Having created manual cutting lists, along with costing commercial projects and undertaking job analysis on spreadsheets, fourth year students are pleasantly surprised when they learn that Cabinet Vision can produce all that information just from the drawing. Jeremy Madden says it’s important that they learn those old ways, which is also the reason he teaches G-code in the fourth year. “Understanding G-code gives the ability to amend individual lines of code if necessary.”
Students also find Cabinet Vision’s Label-I.T. facility important for documentation and itemisation. “Knowing where every last piece is on the shop floor helps them see where cost savings could be made. It reinforces the fact that automation systems and control technology like this is the way forward for operations management.”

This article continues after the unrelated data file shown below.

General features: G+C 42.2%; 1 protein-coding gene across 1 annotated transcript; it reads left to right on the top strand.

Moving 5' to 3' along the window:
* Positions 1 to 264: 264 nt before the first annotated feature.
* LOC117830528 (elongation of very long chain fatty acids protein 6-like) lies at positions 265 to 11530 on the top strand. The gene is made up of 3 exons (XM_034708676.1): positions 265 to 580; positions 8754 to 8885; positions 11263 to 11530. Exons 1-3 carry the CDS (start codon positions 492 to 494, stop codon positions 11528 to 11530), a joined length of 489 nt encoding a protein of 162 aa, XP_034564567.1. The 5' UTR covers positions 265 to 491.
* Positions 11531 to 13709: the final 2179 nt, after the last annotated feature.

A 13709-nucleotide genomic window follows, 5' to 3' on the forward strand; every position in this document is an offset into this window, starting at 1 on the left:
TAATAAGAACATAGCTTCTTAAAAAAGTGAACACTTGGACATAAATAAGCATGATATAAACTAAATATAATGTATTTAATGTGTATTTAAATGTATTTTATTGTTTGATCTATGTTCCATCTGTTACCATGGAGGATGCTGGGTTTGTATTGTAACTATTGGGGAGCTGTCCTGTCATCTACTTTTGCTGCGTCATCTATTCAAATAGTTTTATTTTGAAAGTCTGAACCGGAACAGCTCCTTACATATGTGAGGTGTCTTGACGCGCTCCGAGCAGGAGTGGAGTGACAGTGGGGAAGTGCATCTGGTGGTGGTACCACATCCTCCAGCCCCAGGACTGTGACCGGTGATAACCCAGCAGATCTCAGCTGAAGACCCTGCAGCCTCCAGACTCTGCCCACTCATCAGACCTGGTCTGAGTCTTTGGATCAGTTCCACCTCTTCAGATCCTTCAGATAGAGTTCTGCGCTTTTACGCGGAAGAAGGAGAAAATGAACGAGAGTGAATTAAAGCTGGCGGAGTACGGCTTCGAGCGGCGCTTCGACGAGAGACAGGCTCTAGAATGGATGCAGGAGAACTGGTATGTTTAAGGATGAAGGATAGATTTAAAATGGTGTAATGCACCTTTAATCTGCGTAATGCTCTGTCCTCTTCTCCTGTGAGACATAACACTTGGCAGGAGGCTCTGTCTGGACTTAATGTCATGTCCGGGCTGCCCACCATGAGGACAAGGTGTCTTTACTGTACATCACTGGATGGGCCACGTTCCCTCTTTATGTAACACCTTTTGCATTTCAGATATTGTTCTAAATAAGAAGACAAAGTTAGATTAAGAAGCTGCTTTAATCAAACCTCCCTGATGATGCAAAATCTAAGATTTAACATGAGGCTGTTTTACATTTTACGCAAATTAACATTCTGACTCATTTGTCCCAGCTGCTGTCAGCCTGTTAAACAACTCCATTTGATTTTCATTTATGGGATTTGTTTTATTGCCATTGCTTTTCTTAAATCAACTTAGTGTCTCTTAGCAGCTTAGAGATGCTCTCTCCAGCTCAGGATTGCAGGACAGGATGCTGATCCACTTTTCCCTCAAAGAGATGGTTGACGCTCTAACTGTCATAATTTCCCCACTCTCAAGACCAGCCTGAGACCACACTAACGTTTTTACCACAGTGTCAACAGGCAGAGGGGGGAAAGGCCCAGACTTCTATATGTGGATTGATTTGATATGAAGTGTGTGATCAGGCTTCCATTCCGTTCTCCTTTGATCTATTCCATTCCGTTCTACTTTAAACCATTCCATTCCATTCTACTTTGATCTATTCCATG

Working with Cabinet Vision and ALPHACAM at the beginning of their second year at Letterfrack has changed the career options of many students over the years. Dermot O’Donovan says: “It opens up a lot more possibilities. Some students initially want to pursue careers as designers or furniture makers, but then go on to jobs as production managers, CNC operators and technicians. They’re graduating today with a skillset that makes them readily employable anywhere. ALPHACAM and Cabinet Vision give them the necessary skills to get work in the woodworking industry anywhere in the world.”